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When creating a detention pond I have only came across examples where the pond is created by digging. Is it possible that a pond is created by creating retaining walls / embankments? and if it is can you please provide examples.

Please note! this is a detention pond not decorative pond.

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  • $\begingroup$ Do a search for "how to build a raised pond" gives lots of examples using wood sleepers, bricks etc $\endgroup$ – Solar Mike Jun 22 '17 at 22:37
  • $\begingroup$ Yes, there are tons of ponds created by forming a wall, aka dam, at the outlet end of a depression. $\endgroup$ – Carl Witthoft Jun 23 '17 at 11:55
  • $\begingroup$ It's not seen as often as digging because problems of rheology make it less practical - freshly laid dirt won't be as packed and as waterproof, so extra steps (and materials) are required to waterproof it sufficiently. In case of a dug pond you just dig a hole, fill it with water and it's done. $\endgroup$ – SF. Jan 31 '20 at 8:59
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It is possible to construct a dam without digging a hole to form the dam, but earth must be brought in from elsewhere to create bund walls that will enclose the dam. In the past, the inside of the dam used to be lined with clay, to provide a leak proof seal. These days a polymer lining is placed in the smaller turkey's nest dams before filling it with water. Such dams are usually constructed on flat terrain and tend to be filled via a pipe or hose, generally attached to a pump.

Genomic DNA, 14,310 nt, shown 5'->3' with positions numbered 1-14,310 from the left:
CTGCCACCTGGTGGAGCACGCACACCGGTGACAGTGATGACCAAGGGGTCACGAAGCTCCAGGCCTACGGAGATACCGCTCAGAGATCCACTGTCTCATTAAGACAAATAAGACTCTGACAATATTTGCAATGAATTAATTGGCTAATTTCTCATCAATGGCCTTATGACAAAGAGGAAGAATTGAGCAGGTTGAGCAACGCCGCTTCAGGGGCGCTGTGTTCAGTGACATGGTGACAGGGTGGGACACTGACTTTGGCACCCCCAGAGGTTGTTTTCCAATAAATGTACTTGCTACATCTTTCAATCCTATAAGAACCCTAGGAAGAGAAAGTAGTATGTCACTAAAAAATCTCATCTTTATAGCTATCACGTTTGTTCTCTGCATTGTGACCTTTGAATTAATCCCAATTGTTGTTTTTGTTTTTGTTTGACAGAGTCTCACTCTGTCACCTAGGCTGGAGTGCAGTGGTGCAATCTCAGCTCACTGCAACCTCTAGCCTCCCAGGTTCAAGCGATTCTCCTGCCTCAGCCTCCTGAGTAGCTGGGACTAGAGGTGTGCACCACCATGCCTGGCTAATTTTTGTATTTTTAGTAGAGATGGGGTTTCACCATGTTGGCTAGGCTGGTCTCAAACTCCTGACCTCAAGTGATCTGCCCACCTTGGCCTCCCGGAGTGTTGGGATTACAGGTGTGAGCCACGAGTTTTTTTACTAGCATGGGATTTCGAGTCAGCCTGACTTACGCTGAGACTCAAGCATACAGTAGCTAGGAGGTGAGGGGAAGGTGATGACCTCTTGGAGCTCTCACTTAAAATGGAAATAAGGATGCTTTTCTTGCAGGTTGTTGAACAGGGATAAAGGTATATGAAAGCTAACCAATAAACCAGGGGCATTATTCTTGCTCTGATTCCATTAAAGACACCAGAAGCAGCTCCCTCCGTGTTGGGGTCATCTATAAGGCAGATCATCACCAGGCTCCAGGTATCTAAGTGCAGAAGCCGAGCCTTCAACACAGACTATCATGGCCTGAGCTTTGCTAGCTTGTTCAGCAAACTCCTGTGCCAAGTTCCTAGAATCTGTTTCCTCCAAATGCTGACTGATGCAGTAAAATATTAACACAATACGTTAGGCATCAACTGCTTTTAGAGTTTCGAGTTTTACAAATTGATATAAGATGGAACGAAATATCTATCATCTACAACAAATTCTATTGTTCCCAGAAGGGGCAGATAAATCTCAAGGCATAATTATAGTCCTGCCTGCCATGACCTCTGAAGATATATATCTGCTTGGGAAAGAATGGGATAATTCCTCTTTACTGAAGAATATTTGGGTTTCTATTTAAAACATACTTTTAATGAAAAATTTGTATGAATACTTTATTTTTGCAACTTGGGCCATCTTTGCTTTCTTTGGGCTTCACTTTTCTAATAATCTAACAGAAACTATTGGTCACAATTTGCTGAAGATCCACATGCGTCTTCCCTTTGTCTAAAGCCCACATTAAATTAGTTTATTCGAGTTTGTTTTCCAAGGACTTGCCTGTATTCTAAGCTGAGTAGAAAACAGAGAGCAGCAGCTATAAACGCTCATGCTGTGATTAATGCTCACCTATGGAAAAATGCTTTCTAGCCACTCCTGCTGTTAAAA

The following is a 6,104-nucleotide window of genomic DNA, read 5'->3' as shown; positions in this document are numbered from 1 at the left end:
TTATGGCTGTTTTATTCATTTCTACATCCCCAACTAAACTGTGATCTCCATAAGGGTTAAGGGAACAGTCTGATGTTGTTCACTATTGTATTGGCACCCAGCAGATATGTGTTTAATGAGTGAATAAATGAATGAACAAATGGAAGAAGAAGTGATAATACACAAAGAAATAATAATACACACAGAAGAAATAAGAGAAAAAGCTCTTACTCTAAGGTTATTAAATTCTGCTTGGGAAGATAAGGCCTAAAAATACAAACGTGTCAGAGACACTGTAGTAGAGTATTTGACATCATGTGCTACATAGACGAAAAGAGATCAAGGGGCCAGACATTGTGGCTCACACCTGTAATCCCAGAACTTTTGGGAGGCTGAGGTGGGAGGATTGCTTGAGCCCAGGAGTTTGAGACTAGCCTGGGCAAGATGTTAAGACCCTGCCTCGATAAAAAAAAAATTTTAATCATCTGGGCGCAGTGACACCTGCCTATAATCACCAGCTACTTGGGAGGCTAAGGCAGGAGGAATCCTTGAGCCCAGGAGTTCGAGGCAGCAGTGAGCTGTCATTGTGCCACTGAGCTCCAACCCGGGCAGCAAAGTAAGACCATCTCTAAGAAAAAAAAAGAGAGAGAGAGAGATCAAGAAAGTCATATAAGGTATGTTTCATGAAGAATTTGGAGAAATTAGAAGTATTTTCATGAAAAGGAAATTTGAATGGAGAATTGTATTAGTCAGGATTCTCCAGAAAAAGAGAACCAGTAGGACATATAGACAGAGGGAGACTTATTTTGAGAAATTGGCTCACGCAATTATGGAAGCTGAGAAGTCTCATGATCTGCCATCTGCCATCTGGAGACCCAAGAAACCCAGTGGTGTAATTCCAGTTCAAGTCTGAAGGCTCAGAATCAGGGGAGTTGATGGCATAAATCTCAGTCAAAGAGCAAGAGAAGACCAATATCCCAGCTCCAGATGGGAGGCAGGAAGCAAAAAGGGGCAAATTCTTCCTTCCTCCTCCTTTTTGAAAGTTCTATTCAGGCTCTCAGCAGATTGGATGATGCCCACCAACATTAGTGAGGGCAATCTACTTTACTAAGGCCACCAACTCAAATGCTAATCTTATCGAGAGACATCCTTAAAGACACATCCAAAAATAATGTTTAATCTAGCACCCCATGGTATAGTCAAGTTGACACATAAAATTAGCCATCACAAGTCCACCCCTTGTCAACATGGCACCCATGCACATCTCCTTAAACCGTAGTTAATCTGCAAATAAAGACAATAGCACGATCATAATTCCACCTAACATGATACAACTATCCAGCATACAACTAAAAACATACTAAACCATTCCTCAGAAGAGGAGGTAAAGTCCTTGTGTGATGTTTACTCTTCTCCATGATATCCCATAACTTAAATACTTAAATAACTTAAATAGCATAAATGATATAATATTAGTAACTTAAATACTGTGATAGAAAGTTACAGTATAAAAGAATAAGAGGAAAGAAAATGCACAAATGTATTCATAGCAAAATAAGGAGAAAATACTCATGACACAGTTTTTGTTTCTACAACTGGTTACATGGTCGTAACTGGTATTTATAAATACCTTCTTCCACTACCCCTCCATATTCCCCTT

From page 11 of Design of Earthen Tanks:

The turkey's nest tank is similar to the ring tank. But the material for the bund construction is brought from the outer side of the bund. The level inside the tank is same as that out side.

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In my experience you should always dig when creating detention ponds. This allows you to position it at the best location available to you incase water levels run high.

For this purpose, you may want to build the banks up higher than you actually intend them to go, and then leave a gap where you plan for any excess water to escape. You'll need to create a path leading away from the pond toward a creek, stream or river. You'll also need the local government's permission to do so before you introduce a new tributary to the local water table.

Depending on how big the pond is I would also recommend a very good PVC liner or if ita a bigger detention pond some kind of tank liners will do the trick.

I found a really good guide here also: https://www.hunker.com/13424245/how-to-create-a-retention-pond-for-water-runoff

good luck with your project

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  • $\begingroup$ I thought the purpose of these ponds was to arrest 50% run-off from the site and allow the precipitate to percolate into the ground rather than dissipate into riverine system. Basically, they are flood prevention devices. $\endgroup$ – Rhodie Jan 31 '20 at 10:12
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Yes, you can build a detention pond in fill slope. It isn't recommended but can be hard to avoid in some cases. For example if the pond must fit at the edge of a site where there is a slope away from the development. In that case you should have as much of the pond in cut area as you can. Also closely consider soil drainage properties and consider a liner of some kind and anti-seep collars to prevent failure due to infiltration in the embankment. Local regulations may also have a say in this design.

See this design guide for help.

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